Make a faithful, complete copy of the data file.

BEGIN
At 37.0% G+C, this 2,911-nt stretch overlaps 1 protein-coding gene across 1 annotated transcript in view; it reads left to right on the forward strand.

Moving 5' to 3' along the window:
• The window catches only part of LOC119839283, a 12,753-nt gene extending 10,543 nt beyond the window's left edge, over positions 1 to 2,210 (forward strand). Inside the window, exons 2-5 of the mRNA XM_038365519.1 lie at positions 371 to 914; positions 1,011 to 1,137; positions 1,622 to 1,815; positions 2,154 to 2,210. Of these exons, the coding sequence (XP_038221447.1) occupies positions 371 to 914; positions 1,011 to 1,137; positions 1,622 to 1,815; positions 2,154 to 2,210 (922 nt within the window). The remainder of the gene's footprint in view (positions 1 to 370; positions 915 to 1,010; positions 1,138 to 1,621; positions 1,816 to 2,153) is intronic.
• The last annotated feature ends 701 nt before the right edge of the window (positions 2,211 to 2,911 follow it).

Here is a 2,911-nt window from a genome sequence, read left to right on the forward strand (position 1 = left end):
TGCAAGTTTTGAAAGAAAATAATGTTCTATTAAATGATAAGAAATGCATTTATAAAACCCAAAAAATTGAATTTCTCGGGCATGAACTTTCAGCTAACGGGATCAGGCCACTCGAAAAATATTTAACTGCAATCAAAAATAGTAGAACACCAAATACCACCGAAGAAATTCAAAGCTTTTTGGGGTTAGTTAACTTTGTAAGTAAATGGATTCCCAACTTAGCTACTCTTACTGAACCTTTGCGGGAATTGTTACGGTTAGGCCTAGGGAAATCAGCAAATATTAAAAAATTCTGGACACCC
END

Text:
At 37.0% G+C, this 2,911-nt stretch overlaps 1 protein-coding gene across 1 annotated transcript in view; it reads left to right on the forward strand.

Moving 5' to 3' along the window:
• The window catches only part of LOC119839283, a 12,753-nt gene extending 10,543 nt beyond the window's left edge, over positions 1 to 2,210 (forward strand). Inside the window, exons 2-5 of the mRNA XM_038365519.1 lie at positions 371 to 914; positions 1,011 to 1,137; positions 1,622 to 1,815; positions 2,154 to 2,210. Of these exons, the coding sequence (XP_038221447.1) occupies positions 371 to 914; positions 1,011 to 1,137; positions 1,622 to 1,815; positions 2,154 to 2,210 (922 nt within the window). The remainder of the gene's footprint in view (positions 1 to 370; positions 915 to 1,010; positions 1,138 to 1,621; positions 1,816 to 2,153) is intronic.
• The last annotated feature ends 701 nt before the right edge of the window (positions 2,211 to 2,911 follow it).

Here is a 2,911-nt window from a genome sequence, read left to right on the forward strand (position 1 = left end):
TGCAAGTTTTGAAAGAAAATAATGTTCTATTAAATGATAAGAAATGCATTTATAAAACCCAAAAAATTGAATTTCTCGGGCATGAACTTTCAGCTAACGGGATCAGGCCACTCGAAAAATATTTAACTGCAATCAAAAATAGTAGAACACCAAATACCACCGAAGAAATTCAAAGCTTTTTGGGGTTAGTTAACTTTGTAAGTAAATGGATTCCCAACTTAGCTACTCTTACTGAACCTTTGCGGGAATTGTTACGGTTAGGCCTAGGGAAATCAGCAAATATTAAAAAATTCTGGACACCC